Many distortion stompboxes are essentially clones of pedals that became famous decades ago. Relatively few are based on guitar amplifiers. Aclam’s Dr. Robert takes a different approach by featuring a Normal channel that replicates the front end of the Vox UL730, a 30-watt hybrid amp developed by Vox cofounder and designer Dick Denney and introduced in 1966, which coupled a solid-state preamp to a tube output stage.
The UL730 and its 120-watt sibling, the UL720, were used by the Beatles on Revolver (which features this pedal’s namesake track, “Dr. Robert”) and part of Sgt. Pepper’s Lonely Hearts Club Band. Jimmy Page and the Rolling Stones had a go with the amps as well. Even so, they flopped so badly in the marketplace that reportedly most of the UL production was returned to Vox for disposal. Brutal!
Aclam says it based the Dr. Robert’s Normal channel on one of the lucky UL730s that escaped the sledgehammer, and which now resides at the company’s headquarters in Barcelona. Aclam engineers traced its original circuit, explaining that they “measured each component’s value to make the closest replica of the amp’s soul and character.”
The dual-channel pedal also features a global midrange control. It provides the same extreme EQ shaping of the amp’s mid circuit, allowing you to sweep from a scooped sound, with the knob fully counter-clockwise, to maximum midrange enhancement with an accompanying gain boost when the control is turned fully clockwise.
True to form, the preamp doesn’t generate much distortion on its own, so Aclam paired the Normal channel with a custom FET saturation stage to mimic the attributes of the amp’s tube power amp section. Even so, tested with a Reverend Gristlemaster T-style guitar and a Danelectro ’59XT12, there was enough grind for crunching riffs once the gain, volume and middle controls were maxed. I also liked how it fattened up the tones through a Fender Deluxe Reverb and a Vox Mini Superbeetle. However, to give the Dr. Robert more saturation, the designers added a foot-switchable gain boost called Mach Schau! The phrase, which is a German idiom for put on a show!, is what club owner Bruno Koschmider would shout at the Beatles when they performed at his various Hamburg hot spots in the early 1960s.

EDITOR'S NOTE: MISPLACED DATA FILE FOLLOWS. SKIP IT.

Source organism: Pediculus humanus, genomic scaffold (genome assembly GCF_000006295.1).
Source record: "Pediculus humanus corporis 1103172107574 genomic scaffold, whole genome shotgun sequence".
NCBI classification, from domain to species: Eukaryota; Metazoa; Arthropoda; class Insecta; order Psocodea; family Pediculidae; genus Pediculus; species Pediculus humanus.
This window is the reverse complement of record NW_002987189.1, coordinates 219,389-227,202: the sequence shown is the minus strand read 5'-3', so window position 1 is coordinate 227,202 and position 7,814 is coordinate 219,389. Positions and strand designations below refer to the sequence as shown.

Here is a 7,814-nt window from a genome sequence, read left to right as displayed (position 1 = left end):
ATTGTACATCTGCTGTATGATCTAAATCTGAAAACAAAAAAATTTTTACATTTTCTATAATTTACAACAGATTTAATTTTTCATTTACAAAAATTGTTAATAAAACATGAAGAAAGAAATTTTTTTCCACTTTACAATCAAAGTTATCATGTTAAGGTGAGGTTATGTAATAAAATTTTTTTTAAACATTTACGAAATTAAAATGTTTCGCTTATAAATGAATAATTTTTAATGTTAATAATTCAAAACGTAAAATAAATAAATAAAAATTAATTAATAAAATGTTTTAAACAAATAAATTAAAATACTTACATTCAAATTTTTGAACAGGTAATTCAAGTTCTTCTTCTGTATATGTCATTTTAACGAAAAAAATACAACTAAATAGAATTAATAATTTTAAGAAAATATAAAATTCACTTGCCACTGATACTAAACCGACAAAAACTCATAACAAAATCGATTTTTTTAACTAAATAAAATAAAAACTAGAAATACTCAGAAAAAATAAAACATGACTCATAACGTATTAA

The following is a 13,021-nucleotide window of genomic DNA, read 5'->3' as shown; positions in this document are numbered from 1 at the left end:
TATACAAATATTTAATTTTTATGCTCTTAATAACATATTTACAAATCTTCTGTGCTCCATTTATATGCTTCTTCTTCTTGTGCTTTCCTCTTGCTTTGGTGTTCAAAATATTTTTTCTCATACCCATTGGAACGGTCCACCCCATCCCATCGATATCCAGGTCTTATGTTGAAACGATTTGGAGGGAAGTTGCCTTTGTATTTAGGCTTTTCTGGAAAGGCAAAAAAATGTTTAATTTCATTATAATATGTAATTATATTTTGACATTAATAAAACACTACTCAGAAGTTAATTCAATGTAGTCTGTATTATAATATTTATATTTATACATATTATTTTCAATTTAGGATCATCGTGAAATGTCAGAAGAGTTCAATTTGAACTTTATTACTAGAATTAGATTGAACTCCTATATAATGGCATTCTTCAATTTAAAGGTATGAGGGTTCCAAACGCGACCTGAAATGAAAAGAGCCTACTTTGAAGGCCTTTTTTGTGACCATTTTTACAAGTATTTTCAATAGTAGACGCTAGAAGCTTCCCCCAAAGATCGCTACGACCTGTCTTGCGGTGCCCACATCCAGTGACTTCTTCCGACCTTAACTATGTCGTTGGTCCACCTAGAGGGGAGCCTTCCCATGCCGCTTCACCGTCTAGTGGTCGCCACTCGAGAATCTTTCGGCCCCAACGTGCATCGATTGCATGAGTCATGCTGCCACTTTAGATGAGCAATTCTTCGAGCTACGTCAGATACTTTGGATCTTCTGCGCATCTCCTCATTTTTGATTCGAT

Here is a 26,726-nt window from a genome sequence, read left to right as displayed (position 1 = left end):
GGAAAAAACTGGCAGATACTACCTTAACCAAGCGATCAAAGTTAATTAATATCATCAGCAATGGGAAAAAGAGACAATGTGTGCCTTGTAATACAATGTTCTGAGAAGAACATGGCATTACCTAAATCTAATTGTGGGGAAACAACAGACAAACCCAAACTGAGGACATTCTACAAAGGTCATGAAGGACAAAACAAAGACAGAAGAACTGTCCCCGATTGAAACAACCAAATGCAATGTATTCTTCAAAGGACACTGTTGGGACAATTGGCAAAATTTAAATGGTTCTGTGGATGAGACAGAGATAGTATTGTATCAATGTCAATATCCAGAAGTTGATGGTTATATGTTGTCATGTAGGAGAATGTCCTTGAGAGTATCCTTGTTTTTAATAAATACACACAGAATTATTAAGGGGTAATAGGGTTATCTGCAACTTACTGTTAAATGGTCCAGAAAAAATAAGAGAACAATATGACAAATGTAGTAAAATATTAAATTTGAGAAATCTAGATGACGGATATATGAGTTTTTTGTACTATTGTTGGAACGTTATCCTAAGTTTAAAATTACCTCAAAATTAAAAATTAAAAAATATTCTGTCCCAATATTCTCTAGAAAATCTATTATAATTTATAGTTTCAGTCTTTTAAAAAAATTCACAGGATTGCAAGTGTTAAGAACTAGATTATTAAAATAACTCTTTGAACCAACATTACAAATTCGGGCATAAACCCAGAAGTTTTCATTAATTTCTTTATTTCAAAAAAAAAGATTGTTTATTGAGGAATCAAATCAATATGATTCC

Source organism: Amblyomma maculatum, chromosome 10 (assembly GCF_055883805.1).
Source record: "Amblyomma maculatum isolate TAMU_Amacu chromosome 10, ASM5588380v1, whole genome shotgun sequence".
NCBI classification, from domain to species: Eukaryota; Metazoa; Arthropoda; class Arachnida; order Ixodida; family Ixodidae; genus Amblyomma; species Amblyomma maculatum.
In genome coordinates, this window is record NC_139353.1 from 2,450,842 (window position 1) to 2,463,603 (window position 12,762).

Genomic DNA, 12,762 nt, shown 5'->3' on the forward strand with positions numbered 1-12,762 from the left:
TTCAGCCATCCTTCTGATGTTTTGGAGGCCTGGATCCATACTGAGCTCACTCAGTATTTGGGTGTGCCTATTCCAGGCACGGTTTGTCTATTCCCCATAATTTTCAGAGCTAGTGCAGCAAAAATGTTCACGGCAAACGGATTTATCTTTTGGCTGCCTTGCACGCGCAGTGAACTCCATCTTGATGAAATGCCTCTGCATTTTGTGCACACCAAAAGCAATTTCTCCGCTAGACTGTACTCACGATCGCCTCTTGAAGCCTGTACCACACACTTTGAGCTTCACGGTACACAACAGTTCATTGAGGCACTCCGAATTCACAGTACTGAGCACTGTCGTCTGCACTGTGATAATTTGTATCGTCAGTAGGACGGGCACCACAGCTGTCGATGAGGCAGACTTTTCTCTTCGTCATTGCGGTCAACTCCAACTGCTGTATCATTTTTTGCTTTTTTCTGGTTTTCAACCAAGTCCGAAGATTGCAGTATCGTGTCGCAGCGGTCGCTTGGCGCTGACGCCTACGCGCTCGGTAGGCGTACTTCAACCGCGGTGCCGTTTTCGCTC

At any rate, hitting the Mach Schau! switch with the corresponding MS! volume knob turned up will increase sustain dramatically and make the pedal very suitable for solos and heavier rhythm playing. The midrange control is all powerful, allowing you to dial in anything from tones with very reduced mid-frequency content (though not exactly “scooped” in a modern-metal sense) to a thick muscular, mids-forward roar. And if the factory bass and treble settings need any tweaking, you can make those adjustments inside the housing via a pair of trimpots. The bottom plate also has to come off if you wish to install a nine-volt battery.
The Dr. Robert is a bit of an art piece as well, featuring graphics by none other than Klaus Voormann, who designed the Beatles’ Revolver album cover such a long time ago. There’s even a sticker in the package with an enlarged view of the hand that Voormann drew reaching out toward the pedal’s bypass LED.
Lastly, the Dr. Robert’s aluminum enclosure features the unique Smart Track fastening system, in which captured thumbscrews on each side of the pedal allow it to be securely mounted to an Aclam Smart Track pedalboard — no locking tape needed. Smart indeed, and just another reason why the cool-sounding Dr. Robert is a worthy and interesting addition to anyone’s stompbox collection.
PRICE $320 street
CONTROLS Gain, volume (Normal channel), MS volume (Mach Schau! channel), global middle control, internal bass and treble trimpots.
SWITCHING Bypass and Mach Schau! I/O Input, output, external power jack
KUDOS Cool sounding replication of a rare Vox amplifier preamp circuit. Mach Schau! Gain-boost function. Smart Track locking system.
CONCERNS A bit hissy at high gain and volume settings, but that’s to be expected from a vintage-style circuit